Yemen + 4 more

ACLED Regional Overview – Middle East (17-23 April 2021)

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By Dr. Ameneh Mehvar, Jacob Uzman, and Tarek Albaik

Last week in the Middle East, clashes between pro-Hadi and Houthi forces continued in Yemen’s Marib and Hodeidah governorates while the overall level of violence across the country decreased compared to the week prior. In Syria, Israeli warplanes targeted the positions of regime and pro-Iran militia forces in retaliation for a surface-to-air missile fired from Syria that exploded in Israeli airspace. Elsewhere, the Balad Airbase in Sala Al Din and Camp Victory inside the Baghdad International Airport were targeted by an unidentified group’s rocket fire. Lastly, East Jerusalem was the scene of heightened tensions as police forces clashed with Israeli far-right Lehava members and ultra-Orthodox Jews, as well as Palestinians.

Last week in Yemen, violence fell almost 40% from the previous week, reaching its lowest level since the first week of February this year. The Marib and Hodeidah governorates remain focal points for conflict between pro-Hadi and Houthi forces in the country, accounting for over 60% of the violence between 17 and 23 April. Conflict levels in Marib remained relatively constant with the previous week. The majority of fighting was concentrated in the Sirwah district, where Houthi forces made gains throughout the week (Twitter, 22 April 2021; Twitter, 19 April 2021).

Multiple governorates saw significant declines in conflict. In Hodeidah, violence fell by over 35%, largely as a result of a decline in artillery shelling by pro-Hadi and Houthi forces. Additionally, declines in armed clashes resulted in a 60% reduction in violence in the Taizz governorate and a more than 75% reduction in violence in Al Jawf governorate.

In Saudi Arabia, Houthi forces continued to target the country with bomb-laden drones throughout last week. Houthi forces claimed to strike the Abha Regional Airport (Ansar Allah, 20 April 2021) and King Khalid Air Base (Al Masirah, 17 April 2021); however, the success of these attacks was not independently verified.

In Syria, an unidentified military-grade drone, suspected to have been controlled by Russia, carried out an airstrike on Kherbet Elnaqus area in Hama, killing a civilian and wounding another. Elsewhere, clashes broke out between the Internal Security Forces (Asayish) and the regime’s National Defense Forces (QDW) in Quamishli city in Al Hasakeh on 20 April. Clashes spread to several neighborhoods since and coincided with shelling activity between both sides. On 23 April, Asayish forces took control of Al Tayy neighborhood from QDW. Two ceasefire agreements were reached with Russian mediation last week, although both were short-lived. Casualties from both sides were reported (Al-Monitor, 21 April 2021).

In southern Syria, Israeli warplanes carried out several airstrikes on regime and pro-Iran militia forces positions in Dhameer area in Rural Damascus province. This came after a surface-to-air missile, fired from Syrian territory, exploded in Israeli airspace. Debris from the missile landed near the Dimona area where Israel’s nuclear site is located. No casualties or damage were reported (BBC, 22 April 2021).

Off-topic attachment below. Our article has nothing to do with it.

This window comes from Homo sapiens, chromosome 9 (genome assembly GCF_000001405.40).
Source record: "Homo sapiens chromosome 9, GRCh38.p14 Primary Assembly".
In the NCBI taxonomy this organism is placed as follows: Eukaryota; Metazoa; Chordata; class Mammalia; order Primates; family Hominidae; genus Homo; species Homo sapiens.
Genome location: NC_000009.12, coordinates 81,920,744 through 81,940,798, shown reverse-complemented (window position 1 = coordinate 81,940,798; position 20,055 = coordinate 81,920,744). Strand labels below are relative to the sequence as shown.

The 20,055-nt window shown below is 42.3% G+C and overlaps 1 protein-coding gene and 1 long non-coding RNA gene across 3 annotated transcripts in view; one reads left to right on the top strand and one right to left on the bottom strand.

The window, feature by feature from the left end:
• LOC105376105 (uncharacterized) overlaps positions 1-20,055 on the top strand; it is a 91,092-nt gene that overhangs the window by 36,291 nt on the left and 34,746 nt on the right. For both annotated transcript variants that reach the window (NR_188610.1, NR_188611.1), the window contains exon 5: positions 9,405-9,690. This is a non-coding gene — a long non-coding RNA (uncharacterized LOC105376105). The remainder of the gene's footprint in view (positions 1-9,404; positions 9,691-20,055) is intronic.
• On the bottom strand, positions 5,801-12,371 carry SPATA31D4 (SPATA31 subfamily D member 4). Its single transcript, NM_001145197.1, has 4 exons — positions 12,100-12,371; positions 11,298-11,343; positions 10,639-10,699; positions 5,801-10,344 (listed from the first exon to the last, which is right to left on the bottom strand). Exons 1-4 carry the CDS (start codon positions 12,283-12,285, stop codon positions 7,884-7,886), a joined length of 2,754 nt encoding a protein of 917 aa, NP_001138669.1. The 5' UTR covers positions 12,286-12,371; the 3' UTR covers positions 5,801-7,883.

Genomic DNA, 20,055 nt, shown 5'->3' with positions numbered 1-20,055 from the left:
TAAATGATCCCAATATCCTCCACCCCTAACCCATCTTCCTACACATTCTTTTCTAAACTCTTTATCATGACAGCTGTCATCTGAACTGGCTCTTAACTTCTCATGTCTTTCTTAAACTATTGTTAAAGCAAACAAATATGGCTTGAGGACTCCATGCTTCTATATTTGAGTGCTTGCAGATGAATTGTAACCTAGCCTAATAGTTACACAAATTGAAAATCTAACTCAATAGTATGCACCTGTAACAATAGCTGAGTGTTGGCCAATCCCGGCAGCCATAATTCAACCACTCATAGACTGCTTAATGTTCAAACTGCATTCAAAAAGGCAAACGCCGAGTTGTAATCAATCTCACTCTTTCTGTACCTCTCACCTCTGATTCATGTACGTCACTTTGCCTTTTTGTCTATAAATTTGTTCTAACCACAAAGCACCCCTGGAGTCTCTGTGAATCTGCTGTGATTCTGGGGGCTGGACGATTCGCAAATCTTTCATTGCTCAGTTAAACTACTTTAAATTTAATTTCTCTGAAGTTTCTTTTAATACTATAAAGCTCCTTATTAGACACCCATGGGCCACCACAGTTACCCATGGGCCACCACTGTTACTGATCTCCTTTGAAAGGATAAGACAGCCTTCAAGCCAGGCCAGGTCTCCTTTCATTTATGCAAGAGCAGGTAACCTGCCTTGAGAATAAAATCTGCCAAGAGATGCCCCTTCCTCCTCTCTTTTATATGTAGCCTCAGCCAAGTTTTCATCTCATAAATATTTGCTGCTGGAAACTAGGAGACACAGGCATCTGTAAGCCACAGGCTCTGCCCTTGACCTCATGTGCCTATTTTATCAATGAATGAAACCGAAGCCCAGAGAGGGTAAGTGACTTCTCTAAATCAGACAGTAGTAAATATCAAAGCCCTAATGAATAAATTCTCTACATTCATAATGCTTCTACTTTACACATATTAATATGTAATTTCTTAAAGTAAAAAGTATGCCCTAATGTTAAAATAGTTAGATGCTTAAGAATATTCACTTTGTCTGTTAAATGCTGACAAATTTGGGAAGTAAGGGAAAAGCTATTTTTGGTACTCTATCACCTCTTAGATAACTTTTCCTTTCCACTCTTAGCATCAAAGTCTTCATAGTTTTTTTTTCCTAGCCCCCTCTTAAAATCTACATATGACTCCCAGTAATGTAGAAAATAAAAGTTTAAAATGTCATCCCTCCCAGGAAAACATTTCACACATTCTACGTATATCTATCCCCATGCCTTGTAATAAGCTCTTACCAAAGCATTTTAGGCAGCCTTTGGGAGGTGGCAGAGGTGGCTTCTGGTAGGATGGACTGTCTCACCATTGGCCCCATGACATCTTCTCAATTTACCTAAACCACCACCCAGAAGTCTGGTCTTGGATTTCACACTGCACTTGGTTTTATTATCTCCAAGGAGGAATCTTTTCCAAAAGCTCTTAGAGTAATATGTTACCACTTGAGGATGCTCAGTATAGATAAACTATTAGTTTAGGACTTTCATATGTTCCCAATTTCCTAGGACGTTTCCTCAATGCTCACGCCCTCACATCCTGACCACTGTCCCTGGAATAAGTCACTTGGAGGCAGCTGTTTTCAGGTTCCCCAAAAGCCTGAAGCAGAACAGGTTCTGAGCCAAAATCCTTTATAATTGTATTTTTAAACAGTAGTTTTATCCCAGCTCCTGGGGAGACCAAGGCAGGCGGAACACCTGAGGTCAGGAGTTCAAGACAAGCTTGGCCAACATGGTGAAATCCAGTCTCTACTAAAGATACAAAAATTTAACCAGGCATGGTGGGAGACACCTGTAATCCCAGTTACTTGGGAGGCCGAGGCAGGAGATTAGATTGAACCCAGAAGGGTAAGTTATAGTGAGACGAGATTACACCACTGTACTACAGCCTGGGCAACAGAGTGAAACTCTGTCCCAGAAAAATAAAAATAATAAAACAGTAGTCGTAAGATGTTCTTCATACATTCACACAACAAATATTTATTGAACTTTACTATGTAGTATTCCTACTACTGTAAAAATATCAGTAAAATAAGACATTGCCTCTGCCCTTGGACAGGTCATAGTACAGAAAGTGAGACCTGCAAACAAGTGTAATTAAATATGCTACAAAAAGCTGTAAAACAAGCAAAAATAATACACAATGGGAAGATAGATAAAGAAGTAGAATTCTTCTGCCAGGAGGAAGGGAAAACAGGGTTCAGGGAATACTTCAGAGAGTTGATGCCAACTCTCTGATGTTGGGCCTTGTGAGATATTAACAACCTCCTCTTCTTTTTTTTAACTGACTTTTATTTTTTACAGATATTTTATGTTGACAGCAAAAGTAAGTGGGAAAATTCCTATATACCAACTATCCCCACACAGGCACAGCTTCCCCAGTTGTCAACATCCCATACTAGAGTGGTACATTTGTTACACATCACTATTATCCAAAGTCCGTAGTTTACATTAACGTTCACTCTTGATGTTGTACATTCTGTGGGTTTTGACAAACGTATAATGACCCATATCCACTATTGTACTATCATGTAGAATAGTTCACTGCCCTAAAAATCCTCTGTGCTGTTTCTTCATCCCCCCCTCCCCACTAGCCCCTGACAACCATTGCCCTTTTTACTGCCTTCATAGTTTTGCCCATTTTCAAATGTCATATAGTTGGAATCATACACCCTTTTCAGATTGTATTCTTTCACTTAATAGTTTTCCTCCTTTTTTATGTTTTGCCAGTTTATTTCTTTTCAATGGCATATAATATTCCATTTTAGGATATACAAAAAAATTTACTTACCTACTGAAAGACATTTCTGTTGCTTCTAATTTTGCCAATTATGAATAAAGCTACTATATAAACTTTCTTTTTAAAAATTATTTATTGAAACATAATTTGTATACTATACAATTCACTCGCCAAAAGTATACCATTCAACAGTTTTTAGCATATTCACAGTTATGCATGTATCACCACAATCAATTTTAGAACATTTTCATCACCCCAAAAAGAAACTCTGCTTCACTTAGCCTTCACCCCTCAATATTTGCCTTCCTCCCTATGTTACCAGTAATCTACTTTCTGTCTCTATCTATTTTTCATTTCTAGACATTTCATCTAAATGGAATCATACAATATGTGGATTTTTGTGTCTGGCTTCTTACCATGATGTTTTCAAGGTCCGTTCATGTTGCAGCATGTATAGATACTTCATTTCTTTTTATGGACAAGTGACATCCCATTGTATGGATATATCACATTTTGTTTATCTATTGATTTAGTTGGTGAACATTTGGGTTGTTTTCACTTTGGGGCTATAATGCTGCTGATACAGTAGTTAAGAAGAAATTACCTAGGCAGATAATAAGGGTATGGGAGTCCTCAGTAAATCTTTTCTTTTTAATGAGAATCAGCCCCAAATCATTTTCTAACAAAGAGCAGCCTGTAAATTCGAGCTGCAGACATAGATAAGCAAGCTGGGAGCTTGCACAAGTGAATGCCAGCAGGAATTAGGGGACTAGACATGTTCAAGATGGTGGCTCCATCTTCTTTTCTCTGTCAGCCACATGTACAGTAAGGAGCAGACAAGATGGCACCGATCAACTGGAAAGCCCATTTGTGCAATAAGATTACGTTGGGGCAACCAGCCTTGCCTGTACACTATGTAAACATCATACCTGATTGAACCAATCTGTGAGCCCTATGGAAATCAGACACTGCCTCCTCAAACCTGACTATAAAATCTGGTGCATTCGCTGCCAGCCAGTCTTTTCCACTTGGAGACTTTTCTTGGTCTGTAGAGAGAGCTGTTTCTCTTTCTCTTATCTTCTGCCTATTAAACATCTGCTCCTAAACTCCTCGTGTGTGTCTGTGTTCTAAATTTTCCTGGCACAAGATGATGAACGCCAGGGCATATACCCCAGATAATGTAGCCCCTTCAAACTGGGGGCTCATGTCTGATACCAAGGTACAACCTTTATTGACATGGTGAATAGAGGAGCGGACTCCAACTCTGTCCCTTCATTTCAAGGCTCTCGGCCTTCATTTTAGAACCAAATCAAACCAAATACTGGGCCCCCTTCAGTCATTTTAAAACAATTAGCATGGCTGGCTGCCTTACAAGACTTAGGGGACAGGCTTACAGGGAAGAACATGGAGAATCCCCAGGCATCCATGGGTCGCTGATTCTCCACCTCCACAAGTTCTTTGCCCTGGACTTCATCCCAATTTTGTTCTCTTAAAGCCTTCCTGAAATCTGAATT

In Iraq, unidentified militants fired five Katyusha rockets on the Balad Airbase in Sala Al Din. The attack wounded three Iraqi soldiers stationed at the base, as well as two foreign contractors. The base currently houses Iraqi forces and foreign contractors. No US or Global Coalition forces are stationed there (Al Jazeera, 18 April 2021). Later in the week, on 23 April, Camp Victory inside the Baghdad International Airport came under indirect fire. Several rockets landed inside the airbase, which houses Global Coalition forces. The rockets landed near the central prison, wounding an Iraqi soldier on guard duty (Garda World, 23 April 2021).

In Palestine, riots broke out in East Jerusalem (Al Quds) following a march by hundreds of far-right anti-Arab Lehava members, as well as ultra-Orthodox Jews, who chanted “Death to the Arabs” and attempted to reach Palestinian neighborhoods. Tensions were sparked in part by recent videos posted on social media by young Arabs showing physical assaults against ultra-Orthodox Jews (JNS, 27 April 2021). Rioters assaulted left-wing activists protesting against Lehava, and clashed with the police while trying to break through metal barricades erected to keep them from reaching the Damascus Gate. Water cannons, stun grenades, and mounted police were deployed to push the rioters back toward West Jerusalem (Associated Press, 24 April 2021).

Nearby, Palestinians held a counter-demonstration and also clashed with police forces. Over one hundred Palestinians were wounded in clashes, with several requiring hospitalization. One demonstrator was left with a head wound from border police gunfire (Haaretz, 22 April 2021). Palestinians have been assaulted by Israeli police on a nightly basis since the start of the Muslim holy month of Ramadan on 13 April. This comes after a controversial decision to prevent worshipers from gathering at the Old City’s Damascus Gate, a public area where Muslims traditionally gather after the daytime fast (Haaretz, 25 April 2021). East Jerusalem, occupied by Israel in 1967, has long been a center of conflict between Israelis and Palestinians (BBC, 23 April 2021). While Israel claims the whole city, including the occupied East Jerusalem, as its capital, Palestinians aspire to make East Jerusalem the capital of a future Palestinian state (Reuters, 24 April 2021).